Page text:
## Review of Waves and Ray Diagrams

Light travels as a wave. You should have already encountered waves in your physics course before starting this module. But in case your study of those topics is a distant memory or scary nightmare, here is a review of some of the key concepts.
Periodic waves traveling through space, such as light waves, are described by their wavelength and period. A wave is periodic if it repeats itself. Some examples of repeating and non-repeating waves are shown here.

The wavelength  of a wave is the distance between two repeated points, as shown in the figure above. The period T of a wave is the time it takes for an entire cycle of the wave to pass one point in space.  In the animation below, one complete cycle passes the green line in 5.0s, so the period of the wave is 5.0 s.  (The timer may or may not represent real time, depending on your system.)  Click on "replay" to see the animation again.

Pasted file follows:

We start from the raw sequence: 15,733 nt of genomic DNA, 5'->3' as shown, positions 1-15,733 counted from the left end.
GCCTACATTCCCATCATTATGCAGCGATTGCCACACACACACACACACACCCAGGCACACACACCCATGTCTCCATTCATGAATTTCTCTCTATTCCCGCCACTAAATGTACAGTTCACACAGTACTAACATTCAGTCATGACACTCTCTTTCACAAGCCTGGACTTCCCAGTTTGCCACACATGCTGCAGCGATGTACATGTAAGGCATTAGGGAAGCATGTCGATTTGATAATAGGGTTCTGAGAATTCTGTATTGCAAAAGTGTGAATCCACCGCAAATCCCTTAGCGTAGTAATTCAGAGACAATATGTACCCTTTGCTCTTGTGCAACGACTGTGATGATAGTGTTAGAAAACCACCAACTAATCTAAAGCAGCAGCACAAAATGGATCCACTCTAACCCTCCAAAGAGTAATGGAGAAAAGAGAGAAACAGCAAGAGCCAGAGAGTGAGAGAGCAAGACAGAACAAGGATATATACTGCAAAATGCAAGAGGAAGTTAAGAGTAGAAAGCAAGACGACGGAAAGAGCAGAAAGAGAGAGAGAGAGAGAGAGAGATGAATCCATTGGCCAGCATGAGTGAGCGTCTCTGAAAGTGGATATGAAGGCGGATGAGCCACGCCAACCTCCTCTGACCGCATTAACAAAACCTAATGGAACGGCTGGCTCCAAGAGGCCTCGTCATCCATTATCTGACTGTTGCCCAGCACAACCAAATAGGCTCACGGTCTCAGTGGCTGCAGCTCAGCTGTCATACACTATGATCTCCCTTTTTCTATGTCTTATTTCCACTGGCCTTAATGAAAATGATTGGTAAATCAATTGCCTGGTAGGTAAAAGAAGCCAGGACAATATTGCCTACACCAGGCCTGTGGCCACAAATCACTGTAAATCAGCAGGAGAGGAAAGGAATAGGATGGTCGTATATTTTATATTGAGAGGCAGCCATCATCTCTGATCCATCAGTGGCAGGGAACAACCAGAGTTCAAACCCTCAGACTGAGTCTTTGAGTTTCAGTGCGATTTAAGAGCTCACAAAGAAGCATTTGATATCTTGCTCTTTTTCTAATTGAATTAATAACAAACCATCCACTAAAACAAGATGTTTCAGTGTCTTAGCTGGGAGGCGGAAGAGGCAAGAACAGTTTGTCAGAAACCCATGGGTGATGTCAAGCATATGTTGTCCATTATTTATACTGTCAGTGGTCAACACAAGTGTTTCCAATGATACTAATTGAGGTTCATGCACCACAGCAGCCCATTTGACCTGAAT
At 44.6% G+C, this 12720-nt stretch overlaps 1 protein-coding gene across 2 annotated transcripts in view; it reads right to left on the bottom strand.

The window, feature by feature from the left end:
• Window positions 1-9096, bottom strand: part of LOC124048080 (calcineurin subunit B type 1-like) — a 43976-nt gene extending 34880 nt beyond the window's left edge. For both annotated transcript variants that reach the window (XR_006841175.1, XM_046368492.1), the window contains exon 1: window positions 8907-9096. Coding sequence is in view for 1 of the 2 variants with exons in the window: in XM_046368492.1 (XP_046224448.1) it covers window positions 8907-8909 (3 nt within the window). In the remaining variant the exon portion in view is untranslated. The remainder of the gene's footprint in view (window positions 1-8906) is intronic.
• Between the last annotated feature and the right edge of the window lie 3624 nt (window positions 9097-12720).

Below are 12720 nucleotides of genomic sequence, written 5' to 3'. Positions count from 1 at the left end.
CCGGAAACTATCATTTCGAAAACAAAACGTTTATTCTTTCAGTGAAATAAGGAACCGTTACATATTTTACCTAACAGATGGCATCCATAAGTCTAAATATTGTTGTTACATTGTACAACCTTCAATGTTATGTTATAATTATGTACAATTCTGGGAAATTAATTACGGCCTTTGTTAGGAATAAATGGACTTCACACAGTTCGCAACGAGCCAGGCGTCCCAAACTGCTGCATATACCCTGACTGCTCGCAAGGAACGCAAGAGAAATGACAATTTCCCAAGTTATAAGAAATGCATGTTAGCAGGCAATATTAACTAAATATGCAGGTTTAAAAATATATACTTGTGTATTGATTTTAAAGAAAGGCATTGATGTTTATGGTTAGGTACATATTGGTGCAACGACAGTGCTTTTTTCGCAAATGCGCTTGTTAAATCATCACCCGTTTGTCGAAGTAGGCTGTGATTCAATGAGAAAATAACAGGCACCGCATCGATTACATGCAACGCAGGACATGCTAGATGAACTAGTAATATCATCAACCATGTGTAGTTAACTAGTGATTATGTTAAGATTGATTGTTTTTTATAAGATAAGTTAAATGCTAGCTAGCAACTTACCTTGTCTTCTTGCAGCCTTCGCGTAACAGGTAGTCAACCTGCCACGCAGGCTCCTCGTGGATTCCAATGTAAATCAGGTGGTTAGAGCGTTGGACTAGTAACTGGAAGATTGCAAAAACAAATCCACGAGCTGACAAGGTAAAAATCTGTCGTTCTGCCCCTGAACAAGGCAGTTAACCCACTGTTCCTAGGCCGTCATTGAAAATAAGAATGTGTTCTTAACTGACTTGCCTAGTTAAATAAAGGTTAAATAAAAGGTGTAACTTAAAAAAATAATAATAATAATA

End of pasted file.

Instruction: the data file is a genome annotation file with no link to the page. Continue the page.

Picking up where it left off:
The frequency f of a wave is the number of cycles completed per unit time. In our animation, the wave travels through one fifth of a cycle in one second, so the frequency would be 1/5.0s = 0.20Hz. Frequency and period are just the inverse of each other:
f = 1/T.

The wave speed is the speed at which one point in the cycle travels through space. Since any point on the wave will travel one wavelength of distance in one period of time, the speed v can be found from

v /T f.

Representing Light

Light can be represented by sine waves, wave fronts, or arrows in the direction of motion, as the animation below illustrates.  Click on "replay" to see a given animation again.  When you have viewed animation 1, click on the "2" in the bottom right to continue, then "3", then "4".

A particular representation (waves, wavefronts, and rays) may be better suited for a given context, but all three representations are equally valid ways of illustrating light.